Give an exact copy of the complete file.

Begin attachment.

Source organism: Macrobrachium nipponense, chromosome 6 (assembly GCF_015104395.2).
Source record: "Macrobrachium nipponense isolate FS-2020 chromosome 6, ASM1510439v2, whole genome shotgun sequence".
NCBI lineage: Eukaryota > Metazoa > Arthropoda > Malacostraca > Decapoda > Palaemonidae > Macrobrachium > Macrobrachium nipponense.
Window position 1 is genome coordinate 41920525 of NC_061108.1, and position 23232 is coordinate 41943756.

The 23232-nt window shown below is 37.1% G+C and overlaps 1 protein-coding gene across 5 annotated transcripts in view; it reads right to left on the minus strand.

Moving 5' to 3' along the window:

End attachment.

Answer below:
Source organism: Macrobrachium nipponense, chromosome 6 (assembly GCF_015104395.2).
Source record: "Macrobrachium nipponense isolate FS-2020 chromosome 6, ASM1510439v2, whole genome shotgun sequence".
NCBI lineage: Eukaryota > Metazoa > Arthropoda > Malacostraca > Decapoda > Palaemonidae > Macrobrachium > Macrobrachium nipponense.
Window position 1 is genome coordinate 41920525 of NC_061108.1, and position 23232 is coordinate 41943756.

The 23232-nt window shown below is 37.1% G+C and overlaps 1 protein-coding gene across 5 annotated transcripts in view; it reads right to left on the minus strand.

Moving 5' to 3' along the window: